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8 Uses for Steel Wool That You Haven’t Thought of Before

Steel wool is for more than just cleaning your oven! Keep reading to find out why steel wool is as handy as duct tape.

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stainless steel scrubber, scouring pad for dish washingShutterstock/Nor Gal

Steel wool is a wad of fine, flexible steel filaments. Introduced in 1896, it is a product that has persisted due to its usefulness. However, many people aren’t aware how handy it is. Stock your “fix it” kit with duct tape, WD-40 and steel wool to solve a myriad of household problems and help out with home projects.

Psst! Don’t miss these unexpected uses for aluminum foil.

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Clean any metal

Steel wool is a powerhouse for cleaning metal cookware and tools that are crusted over and rusty. Think old cast-iron skillets, garden spades that were left in the rain or old pliers that need a shine. And once your skillet is cleaned and seasoned, you’re ready to create any one of these cast-iron skillet meals!

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Sandpaper substitute

Steel wool is a simple stand-in for fine-grit sandpaper. Use the finest gauge steel wool (0000) to sand between layers of oil-based paint (if using water-based paint, minute bits of leftover steel wool may rust) or to buff out the final coat of paint. It’s especially helpful when sanding atypical edges or beveling.

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DIY furniture distresser

DIY home projects are all the rage, as is using “vintage” wood for signs and home decor. Combine vinegar and steel wool in a jar to create a stain and paint onto fresh wood for an instant weathered look. Stain wood furniture or barn board signs to add a distressed silvery patina using this method.

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Sharpen scissors

Keeping scissors sharp is a frustrating task, but steel wool makes it easy. With each piece of paper cut, blades get dull, but a few snips of steel wool will have blades operating in tip-top shape again. To get a new beveled edge, scissors will need to be professionally sharpened, but steel wool can help keep blades sharp between maintenance sessions.

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Get rid of scuffs and more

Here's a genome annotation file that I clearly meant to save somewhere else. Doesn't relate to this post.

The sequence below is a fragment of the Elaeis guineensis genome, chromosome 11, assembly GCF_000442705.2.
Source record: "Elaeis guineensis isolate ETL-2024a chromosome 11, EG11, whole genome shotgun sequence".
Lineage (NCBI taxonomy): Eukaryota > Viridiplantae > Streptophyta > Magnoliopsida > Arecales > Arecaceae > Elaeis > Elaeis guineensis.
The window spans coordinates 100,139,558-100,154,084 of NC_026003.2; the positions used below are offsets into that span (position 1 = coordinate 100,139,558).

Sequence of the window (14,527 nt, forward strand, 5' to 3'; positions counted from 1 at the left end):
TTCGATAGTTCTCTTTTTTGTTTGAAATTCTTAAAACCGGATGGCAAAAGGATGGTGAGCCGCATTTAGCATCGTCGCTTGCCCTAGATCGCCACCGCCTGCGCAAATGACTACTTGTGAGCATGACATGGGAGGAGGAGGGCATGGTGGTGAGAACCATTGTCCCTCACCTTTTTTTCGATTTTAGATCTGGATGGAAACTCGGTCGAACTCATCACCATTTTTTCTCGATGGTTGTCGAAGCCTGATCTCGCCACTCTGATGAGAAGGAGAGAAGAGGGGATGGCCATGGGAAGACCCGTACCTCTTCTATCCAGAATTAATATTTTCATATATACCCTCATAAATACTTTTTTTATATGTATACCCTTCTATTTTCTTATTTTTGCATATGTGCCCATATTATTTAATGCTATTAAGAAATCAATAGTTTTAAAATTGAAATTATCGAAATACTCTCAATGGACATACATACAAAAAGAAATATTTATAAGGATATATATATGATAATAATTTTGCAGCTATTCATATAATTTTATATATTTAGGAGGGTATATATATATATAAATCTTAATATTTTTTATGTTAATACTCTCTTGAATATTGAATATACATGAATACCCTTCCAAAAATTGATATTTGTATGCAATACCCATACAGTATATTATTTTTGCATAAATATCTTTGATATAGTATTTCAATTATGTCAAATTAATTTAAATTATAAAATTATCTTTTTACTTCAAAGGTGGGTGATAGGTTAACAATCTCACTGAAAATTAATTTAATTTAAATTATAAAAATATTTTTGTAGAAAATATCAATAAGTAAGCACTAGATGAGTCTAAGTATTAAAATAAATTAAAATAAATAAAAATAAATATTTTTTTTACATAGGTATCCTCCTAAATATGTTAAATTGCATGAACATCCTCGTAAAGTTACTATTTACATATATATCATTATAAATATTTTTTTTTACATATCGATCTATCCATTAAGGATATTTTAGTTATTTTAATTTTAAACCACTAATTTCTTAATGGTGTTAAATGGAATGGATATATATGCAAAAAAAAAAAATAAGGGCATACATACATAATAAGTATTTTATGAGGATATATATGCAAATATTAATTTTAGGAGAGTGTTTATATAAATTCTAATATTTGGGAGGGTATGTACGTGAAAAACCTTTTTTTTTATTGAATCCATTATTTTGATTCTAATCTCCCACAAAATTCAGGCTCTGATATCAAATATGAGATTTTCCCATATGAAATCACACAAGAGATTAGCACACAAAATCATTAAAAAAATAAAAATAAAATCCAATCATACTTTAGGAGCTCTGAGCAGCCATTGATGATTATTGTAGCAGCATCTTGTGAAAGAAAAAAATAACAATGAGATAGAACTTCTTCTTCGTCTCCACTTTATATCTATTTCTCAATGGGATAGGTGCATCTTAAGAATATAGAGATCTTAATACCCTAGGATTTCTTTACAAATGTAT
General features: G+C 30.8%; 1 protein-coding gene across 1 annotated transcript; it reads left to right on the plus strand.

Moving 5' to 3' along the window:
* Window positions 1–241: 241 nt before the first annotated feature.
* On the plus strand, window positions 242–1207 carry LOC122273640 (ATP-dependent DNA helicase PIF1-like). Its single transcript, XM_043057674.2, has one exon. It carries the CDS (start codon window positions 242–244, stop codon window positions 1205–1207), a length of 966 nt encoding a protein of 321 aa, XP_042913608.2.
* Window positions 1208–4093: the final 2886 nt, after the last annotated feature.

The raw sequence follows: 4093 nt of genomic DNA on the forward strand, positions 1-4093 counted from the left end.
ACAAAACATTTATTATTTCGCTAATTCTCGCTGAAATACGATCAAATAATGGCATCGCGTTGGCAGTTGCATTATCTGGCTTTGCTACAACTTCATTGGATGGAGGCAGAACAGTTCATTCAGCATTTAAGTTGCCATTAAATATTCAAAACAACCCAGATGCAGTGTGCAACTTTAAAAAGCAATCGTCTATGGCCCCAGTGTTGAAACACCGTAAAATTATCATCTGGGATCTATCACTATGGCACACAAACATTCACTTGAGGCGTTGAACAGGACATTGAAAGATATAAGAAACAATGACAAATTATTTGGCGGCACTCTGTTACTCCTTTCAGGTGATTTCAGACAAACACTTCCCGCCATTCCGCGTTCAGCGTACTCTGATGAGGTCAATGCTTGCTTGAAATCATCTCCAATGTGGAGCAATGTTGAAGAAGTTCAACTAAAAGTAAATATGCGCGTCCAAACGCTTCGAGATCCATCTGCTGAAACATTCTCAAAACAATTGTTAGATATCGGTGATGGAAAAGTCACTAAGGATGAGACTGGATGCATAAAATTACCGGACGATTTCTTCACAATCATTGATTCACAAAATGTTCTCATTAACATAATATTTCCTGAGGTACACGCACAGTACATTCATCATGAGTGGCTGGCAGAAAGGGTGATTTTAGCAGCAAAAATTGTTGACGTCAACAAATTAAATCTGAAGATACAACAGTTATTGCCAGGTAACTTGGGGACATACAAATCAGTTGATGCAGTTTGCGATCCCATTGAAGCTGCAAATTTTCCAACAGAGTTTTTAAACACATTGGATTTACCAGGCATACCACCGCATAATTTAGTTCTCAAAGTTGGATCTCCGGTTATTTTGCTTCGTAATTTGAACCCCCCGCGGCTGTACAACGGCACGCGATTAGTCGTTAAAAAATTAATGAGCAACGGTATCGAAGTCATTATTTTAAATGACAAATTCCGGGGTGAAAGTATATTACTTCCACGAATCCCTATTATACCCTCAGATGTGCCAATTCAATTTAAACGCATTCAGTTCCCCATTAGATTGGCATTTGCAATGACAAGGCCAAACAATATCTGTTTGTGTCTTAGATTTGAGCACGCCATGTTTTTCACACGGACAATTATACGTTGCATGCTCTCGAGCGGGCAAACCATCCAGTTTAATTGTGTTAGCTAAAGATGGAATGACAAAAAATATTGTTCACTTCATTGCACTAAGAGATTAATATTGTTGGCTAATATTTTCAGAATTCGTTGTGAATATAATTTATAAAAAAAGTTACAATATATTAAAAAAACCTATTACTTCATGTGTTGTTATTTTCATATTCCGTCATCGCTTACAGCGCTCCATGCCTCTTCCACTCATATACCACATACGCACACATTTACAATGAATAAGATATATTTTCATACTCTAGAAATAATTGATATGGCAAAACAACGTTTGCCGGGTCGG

Steel wool is the original “magic eraser.” Use it to gently take off black scuff marks from vinyl or wood flooring. It can also take crayon off walls or wallpaper. If your little Picasso decided to locate her latest masterpiece on your hallway wall, simply dampen with water and gently scrub to remove color.  Have Mr. Clean Magic Erasers at home? Here are a few genius ways to use them.

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Steel stuffing

As the weather turns cold, small creatures like mice seek warmth through available holes or intake pipes. Use steel wool to stuff any access points as a non-toxic way to prevent vermin from entering your home. Air can still pass through, but rodents cannot chew through the steel fibers.

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Repair “screw ups”

Sometimes during a home improvement project, you get a little over-zealous with the drill and make a hold too large for the intended screw. Instead of re-drilling, wrap a bit of steel wool around the screw. The material will provide enough grip that the screw will hold tight.

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Fire starter

Keep a nine volt battery and a bit of steel wool handy while trekking through the wilderness to start a fast fire. Set the steel wool on some kindling and touch the positive and negative ends of the battery to the metal fibers. A current will be sent through the filaments and the material will begin to smolder and catch your kindling alight. Keep this in mind when you plan your next camping trip!

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